- The best way to pick a good password that you need to remember is actually the xkcd method.
- Most important of all, even if you want to ignore everything I’ve written above, telling people to change their passwords regularly is a bad idea that makes security worse instead of better.
Someone reported these issues to the Debian maintainers over six years ago, and then again nearly two years ago, and and nothing has been done to address them. I sent a followup message to one of those bugs. I am not holding my breath that anything will come of it.
The Debian bug-tracking system breaks email security on an ongoing basis
When you report bugs to the Debian bug-tracking system (BTS), it changes the contents of your emails before forwarding them, but it leaves your email address as the sender. If your address is in a domain with a strict DMARC policy (as mine is), these messages will be bounced by any recipient mail servers which enforce DMARC. Every time I’ve emailed BTS, I’ve received numerous notifications that my messages failed to be delivered to numerous recipients to whom BTS forwarded them.
In short: if you have good email security, then lots of people who are supposed to receive your emails via BTS won’t ever see them because BTS is broken.
Installer makes poor choices for partition sizes
I’ve only been using Debian for a few days, but I’ve already filled up /tmp once, and my root filesystem is already 74% full. It’s ridiculous to make these filesystems so small on a machine with a 1TB drive. Furthermore, it only allocated 1GB to my swap partition, which isn’t nearly enough to support hibernation given that I have 16GB of RAM. These are poor design choices.
I believe the installer gave me the option of adjusting the predetermined partition sizes during the install, but (a) I didn’t look carefully because I assumed it would make good choices (a reasonable assumption, I thought!), and (b) non-technical users certainly wouldn’t think to adjust the recommended partition sizes.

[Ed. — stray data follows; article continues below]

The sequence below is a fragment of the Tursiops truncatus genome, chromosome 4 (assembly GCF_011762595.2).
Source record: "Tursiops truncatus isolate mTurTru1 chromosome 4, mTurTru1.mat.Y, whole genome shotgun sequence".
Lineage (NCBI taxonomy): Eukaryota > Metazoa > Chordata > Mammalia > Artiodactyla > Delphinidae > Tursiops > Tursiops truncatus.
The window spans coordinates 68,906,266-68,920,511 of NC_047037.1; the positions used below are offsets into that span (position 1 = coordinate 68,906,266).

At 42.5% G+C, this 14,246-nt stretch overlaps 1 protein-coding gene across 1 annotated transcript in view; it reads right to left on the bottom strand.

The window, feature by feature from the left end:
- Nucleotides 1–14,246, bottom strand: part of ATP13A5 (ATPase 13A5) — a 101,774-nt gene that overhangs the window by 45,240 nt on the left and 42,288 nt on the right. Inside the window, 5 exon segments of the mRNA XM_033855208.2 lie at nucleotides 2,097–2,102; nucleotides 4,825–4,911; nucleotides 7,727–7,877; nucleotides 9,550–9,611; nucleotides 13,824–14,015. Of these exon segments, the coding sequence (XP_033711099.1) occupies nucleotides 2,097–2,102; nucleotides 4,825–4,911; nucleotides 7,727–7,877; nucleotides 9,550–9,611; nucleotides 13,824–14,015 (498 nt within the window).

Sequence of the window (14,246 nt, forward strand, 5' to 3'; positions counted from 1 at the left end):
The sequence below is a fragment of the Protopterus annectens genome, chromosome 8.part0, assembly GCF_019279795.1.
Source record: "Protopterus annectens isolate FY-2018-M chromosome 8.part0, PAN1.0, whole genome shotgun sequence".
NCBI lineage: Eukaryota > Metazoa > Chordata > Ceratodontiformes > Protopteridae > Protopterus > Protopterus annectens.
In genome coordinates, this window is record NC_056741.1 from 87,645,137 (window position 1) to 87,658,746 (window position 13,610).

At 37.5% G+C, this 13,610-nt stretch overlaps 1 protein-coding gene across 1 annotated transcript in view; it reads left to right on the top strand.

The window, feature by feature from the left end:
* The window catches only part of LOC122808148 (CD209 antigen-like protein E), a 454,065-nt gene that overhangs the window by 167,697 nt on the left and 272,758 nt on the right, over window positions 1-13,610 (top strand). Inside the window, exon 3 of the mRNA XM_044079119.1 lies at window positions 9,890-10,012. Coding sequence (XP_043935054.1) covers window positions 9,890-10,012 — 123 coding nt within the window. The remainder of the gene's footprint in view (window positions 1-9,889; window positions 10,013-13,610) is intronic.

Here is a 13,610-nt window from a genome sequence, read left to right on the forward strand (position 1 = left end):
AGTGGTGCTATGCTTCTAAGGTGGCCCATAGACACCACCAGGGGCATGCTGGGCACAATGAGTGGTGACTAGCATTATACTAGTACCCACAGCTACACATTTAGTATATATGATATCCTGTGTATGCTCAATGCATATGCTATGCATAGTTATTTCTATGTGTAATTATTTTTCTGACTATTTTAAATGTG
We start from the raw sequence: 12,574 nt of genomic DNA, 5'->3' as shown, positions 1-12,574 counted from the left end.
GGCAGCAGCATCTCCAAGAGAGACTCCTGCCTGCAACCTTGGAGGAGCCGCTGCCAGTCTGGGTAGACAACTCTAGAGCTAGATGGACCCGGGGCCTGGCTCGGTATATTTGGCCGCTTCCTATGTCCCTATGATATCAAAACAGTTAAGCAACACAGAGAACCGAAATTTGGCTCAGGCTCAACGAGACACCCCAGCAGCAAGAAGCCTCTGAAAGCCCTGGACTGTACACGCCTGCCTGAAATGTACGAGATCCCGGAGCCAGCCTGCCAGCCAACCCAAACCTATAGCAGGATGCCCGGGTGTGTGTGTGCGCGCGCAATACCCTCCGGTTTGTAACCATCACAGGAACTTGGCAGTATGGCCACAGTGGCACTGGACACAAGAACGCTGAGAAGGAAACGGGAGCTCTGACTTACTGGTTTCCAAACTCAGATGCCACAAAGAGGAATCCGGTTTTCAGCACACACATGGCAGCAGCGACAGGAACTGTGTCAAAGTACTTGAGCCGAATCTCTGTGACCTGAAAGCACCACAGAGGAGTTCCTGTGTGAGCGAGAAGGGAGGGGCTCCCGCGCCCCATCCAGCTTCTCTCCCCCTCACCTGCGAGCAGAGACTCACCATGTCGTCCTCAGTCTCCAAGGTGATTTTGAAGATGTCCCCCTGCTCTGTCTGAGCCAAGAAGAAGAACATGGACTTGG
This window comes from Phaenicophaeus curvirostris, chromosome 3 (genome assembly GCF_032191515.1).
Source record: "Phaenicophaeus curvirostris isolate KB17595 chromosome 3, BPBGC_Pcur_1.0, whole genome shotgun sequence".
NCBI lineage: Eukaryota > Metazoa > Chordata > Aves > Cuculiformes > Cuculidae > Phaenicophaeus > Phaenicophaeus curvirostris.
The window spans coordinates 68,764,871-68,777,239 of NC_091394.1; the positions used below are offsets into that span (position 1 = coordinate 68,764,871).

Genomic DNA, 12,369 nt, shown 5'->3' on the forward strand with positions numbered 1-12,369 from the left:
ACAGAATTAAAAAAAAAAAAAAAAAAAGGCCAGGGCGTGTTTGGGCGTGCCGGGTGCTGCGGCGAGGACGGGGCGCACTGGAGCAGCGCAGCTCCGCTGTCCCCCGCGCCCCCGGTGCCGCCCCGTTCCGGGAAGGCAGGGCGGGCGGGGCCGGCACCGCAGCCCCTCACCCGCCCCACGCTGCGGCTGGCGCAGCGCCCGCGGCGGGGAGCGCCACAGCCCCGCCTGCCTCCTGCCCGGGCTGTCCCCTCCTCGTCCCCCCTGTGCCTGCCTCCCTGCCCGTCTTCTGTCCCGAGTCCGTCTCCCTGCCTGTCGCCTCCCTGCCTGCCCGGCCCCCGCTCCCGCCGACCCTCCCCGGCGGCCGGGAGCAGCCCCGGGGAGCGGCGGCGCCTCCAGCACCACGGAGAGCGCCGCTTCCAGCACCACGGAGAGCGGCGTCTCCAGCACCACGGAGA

To fix this, I had to reboot in recovery mode, unmount /home, use lvresize to reduce the size of /home, and then reboot in normal mode and install and use KDE partition manager to grow /, /tmp, and swap. This is beyond the ability of most non-technical users.
Miscellaneous other issues
The installer asked me to tell it what kind of security my WiFi network has, and I don’t really understand why. I thought WiFi networks advertise their security type along with their SSIDs. I don’t remember ever being asked this by Ubuntu, Windows, or macOS during installing and configuring the OS.
The installer prompts the user to set a root password. I’m not certain the Ubuntu installer does this, and I don’t think it’s a best practice. Rather, the root account should not have a password at all by default, and instead, the first user account that is created should be given sudo access. The first thing I did after finishing the install was add myself to the sudo group and change the root password to a long, random password generated by my password manager that I didn’t expect to ever use again. [Except he did have to use it to reboot in recovery mode to resize the /home partition as described above. – ed.]
The installer didn’t ask me to remove the install media (i.e., thumb drive) at the end of the install.